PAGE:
About this book
There can be no doubt that alkaline phosphatase is one of the most extensively in vestigated of all enzymes. This has resulted from the ubiquity of its distribution, and from the ease and sensitivity with which its activity can be measured. Unfortunately, these wide-ranging but often superficial experimental studies have been followed up by intensive and systematic investigations in only a few limited areas of the biochemistry and chemical pathology of alkaline phosphatase. The result has been the accumulation of a scientific literature of intimidating proportions, and the inevitable rediscovery of already known facts about the enzyme. Scientists are taught early in their careers that, in the words of Sir John Herschel, "Hasty generalization is the bane of science. " Nevertheless, moments arrive in all spheres of scientific activity when generalization becomes essential, to codify and to select from the mass of data already accumulated, and to provide starting points for new developments and new lines of investigation. This is especially true in a field such as alkaline phosphatase research, in which very real dangers exist that the seeds of fundamental understanding will be lost amidst an unexamined harvest of empirical observations. The history of the study of alkaline phosphatase provides several instances when valuable generalizations have emerged. Occasionally, the conclusions drawn on the basis of available evidence were wrong; more frequently, they have stood the test of further experimentation, and always, they have provided new insights into the nature and proper ties of this enzyme.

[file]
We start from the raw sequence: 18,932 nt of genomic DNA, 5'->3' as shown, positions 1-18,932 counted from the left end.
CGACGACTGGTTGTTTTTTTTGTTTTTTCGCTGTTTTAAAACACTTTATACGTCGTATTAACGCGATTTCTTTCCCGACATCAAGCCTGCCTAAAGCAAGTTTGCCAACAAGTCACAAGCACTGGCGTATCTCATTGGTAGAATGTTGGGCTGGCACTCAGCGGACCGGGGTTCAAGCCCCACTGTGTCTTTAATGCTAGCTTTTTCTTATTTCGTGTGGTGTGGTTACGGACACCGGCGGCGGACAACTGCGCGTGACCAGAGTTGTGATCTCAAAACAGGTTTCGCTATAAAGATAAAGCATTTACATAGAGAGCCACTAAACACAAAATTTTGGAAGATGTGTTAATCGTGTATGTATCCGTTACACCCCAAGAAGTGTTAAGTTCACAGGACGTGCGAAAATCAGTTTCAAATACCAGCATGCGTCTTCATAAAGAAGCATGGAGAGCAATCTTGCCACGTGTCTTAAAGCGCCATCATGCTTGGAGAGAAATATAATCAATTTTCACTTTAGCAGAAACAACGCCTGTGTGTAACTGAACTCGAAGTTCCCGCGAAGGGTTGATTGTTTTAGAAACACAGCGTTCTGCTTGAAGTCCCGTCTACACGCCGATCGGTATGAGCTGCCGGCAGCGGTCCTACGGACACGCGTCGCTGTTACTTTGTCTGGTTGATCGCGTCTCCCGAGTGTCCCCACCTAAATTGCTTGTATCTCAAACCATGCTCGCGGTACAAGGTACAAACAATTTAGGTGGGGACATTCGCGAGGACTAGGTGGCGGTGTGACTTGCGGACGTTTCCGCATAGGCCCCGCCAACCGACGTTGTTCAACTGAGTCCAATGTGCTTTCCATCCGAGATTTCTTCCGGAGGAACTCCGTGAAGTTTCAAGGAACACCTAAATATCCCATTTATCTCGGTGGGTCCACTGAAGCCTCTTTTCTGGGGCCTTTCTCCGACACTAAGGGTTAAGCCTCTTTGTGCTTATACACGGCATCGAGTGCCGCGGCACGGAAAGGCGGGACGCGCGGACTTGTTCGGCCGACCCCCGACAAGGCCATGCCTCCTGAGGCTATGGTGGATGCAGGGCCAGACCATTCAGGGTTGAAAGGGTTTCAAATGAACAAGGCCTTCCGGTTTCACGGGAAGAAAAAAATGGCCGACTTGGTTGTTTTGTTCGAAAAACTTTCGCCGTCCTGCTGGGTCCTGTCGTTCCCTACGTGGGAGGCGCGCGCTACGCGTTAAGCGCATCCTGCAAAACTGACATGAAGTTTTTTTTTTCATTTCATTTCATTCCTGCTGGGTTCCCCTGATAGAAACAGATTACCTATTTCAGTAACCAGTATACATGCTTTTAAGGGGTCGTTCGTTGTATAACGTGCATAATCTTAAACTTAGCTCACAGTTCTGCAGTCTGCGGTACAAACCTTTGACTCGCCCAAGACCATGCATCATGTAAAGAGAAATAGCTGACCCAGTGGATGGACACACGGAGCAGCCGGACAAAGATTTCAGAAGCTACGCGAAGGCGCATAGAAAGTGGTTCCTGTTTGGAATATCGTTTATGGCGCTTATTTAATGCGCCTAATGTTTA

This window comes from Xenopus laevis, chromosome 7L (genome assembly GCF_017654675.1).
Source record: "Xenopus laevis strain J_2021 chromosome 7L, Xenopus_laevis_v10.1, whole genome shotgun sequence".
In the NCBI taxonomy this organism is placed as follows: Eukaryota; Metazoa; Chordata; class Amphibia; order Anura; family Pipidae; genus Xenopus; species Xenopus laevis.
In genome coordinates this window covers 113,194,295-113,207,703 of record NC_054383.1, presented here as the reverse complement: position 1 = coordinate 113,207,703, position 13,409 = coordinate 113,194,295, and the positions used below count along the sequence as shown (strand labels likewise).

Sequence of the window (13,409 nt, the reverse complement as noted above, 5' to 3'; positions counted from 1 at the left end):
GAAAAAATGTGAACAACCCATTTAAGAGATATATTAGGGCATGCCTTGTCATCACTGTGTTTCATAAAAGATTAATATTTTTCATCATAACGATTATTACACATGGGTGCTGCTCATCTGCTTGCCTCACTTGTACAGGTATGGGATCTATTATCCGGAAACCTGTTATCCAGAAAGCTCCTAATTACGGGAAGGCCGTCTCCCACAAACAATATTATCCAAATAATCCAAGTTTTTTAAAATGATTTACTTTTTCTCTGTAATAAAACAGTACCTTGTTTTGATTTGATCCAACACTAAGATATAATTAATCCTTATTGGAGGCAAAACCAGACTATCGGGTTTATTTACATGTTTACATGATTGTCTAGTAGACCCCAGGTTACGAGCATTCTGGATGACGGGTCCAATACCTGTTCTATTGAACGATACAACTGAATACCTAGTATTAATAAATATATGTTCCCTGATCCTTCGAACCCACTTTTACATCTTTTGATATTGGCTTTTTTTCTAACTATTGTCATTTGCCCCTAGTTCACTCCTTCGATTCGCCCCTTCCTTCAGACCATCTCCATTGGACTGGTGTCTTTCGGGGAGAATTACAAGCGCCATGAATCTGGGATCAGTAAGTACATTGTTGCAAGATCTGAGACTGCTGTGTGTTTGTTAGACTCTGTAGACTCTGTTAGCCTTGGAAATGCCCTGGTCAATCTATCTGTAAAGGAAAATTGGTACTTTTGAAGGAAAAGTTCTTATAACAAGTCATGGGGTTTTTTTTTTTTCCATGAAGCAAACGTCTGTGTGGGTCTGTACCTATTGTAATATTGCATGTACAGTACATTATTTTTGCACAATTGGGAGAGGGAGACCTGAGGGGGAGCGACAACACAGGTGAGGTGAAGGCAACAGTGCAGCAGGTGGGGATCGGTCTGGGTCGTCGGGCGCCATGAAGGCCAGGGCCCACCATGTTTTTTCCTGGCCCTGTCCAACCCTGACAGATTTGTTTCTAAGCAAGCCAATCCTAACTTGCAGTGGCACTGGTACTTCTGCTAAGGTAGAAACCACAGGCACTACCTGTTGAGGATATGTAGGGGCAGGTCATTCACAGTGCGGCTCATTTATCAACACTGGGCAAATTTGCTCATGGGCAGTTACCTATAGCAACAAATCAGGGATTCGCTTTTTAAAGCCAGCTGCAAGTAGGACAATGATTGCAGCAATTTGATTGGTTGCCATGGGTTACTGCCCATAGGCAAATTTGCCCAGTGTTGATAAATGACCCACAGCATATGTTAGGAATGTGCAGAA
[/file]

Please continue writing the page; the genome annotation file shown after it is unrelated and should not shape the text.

Amino acid bacteria biochemistry chemistry distribution enzyme enzymes fungi hydrolysis metabolism microorganism phosphorylation plants transport